There were more lakes, but my fatigue was unbearable and the little energy left in me was needed to get back to the camp.The night was eventless in this distant village, as is the case in far-flung areas. Worn out by the travelling, none of us had the energy to lighten the mood. In a short while, however, one of the porters, responsible for our baggage, barged into our room, bearing interesting news: his pony was nowhere to be found in the village. Luckily, the luggage had already been off-loaded, otherwise the poor creature would have been spending the whole night still loaded with the heavy luggage somewhere in the rocks.
Next morning, we woke up to a beautiful cloud-shrouded scenery, with early fall snows on the western and southern mountains. It appeared though that the eastern mountains were clear and that was the biggest relief; for any snows on them would have effectively ruined the chance to see Karombara (we were the last visitors of the season).
We moved on in a party of eight (five on horse-back and three Wakhi horse guides on foot). Hamid and Niaz, having already seen Karombara before, would wait for us at the night camp.The first discovery next morning was the missing pony, found amidst a party of three others behind a small hillock braying in the outskirts of Lashkargaz. Since Baroghil is still one of those rare blessed places where a cell phone is of no use, one guide had to be sent back to take the delinquent creature home.
About half an hour further down the road, the remaining two Wakhi lads had to be sent back as well, as the weather was becoming rough and these boys on foot were slowing down the riding party. Thereon was a short break above Irshad Gaz, the summer pasture of Chikar inhabitants where, curiously, not a male soul was to be found.
The summer pasture above Irshad Gaz lies at the junction of the Karombar and the Chiantar valleys, the former known for the great lake while the latter for the longest glacier in Chitral district. The same Chiantar Glacier also happens to be the source of Yarkhun River, known as the Chitral River downstream.
Beyond this summer pasture, we entered the Karombar valley, trotting and walking, as determined by the weather. Initially the cloud-cover was patchy, but soon more clouds moved in and the weather took a turn for the worse. With just a short break midway, we finally reached Karombara four hours after departure.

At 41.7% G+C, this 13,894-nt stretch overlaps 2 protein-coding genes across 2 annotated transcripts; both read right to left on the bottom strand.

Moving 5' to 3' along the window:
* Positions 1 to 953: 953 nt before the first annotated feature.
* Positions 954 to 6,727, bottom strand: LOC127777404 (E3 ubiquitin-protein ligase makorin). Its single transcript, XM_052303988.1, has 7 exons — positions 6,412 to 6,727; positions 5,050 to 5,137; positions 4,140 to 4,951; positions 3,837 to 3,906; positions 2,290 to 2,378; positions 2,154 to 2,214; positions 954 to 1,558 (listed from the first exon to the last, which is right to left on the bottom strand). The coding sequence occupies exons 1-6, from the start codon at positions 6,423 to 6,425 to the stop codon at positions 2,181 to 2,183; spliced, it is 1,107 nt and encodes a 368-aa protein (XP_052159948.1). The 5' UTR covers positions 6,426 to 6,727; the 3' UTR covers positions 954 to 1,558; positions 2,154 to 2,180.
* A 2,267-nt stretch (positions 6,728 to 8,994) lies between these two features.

Here, was a huge water body, at an astounding altitude of 14,120 above sea level, flanked on one side by debris-strewn mountains, and on the other by a magnificent cliff bearing remnants of a glacier that had seen a summer of heavy melting — waiting for the winter to be restored to its former glory. For at least the next eight months, this lake and the surrounding mountains will not see a soul as the harsh winter will reshape the landscape.
Since traversing the perimeters of the lake on foot was impossible given that it had started to snow, it was time to go back to the camp at Lashkargaz on our ponies.
Sher Khan, the quintessential Wakhi rider and our guide, was in the lead, with me slightly behind. Amjad and Rashid were nowhere to be found as the snowfall gained momentum amidst our efforts to outrun the storm. Yet, we reached the summer pasture above Irshad Gaz after a good two hours of battling frosty winds where we had a hearty lunch of yak yogurt, yak cream and the traditional Turup Chai.
As Sher and I halted to discuss the route back, my pony groaned and made a sudden change of direction. I tried to pacify it, fearing it might run off. Suddenly, I felt an excruciating pain in my left knee which I realised had been sandwiched between my ride and the hoof of the pony in front! In my travels I have endured toe and knee injuries, chilling fevers and stomach aches but this was a different experience altogether. Luckily, I did not have a fracture.
That evening we did finally make it back to camp, and the next morning under increasing snowfall to Ishkarwaz. Though thoroughly drenched, fatigued and struck by a pony on the knee, the excitement of having seen Karombar Lake coupled with the experience of Wakhan did not die. Still 250 kilometres away from home in Chitral and with cell phone coverage range was over seven hours away, we were waiting to tell the world of the places we had just been to.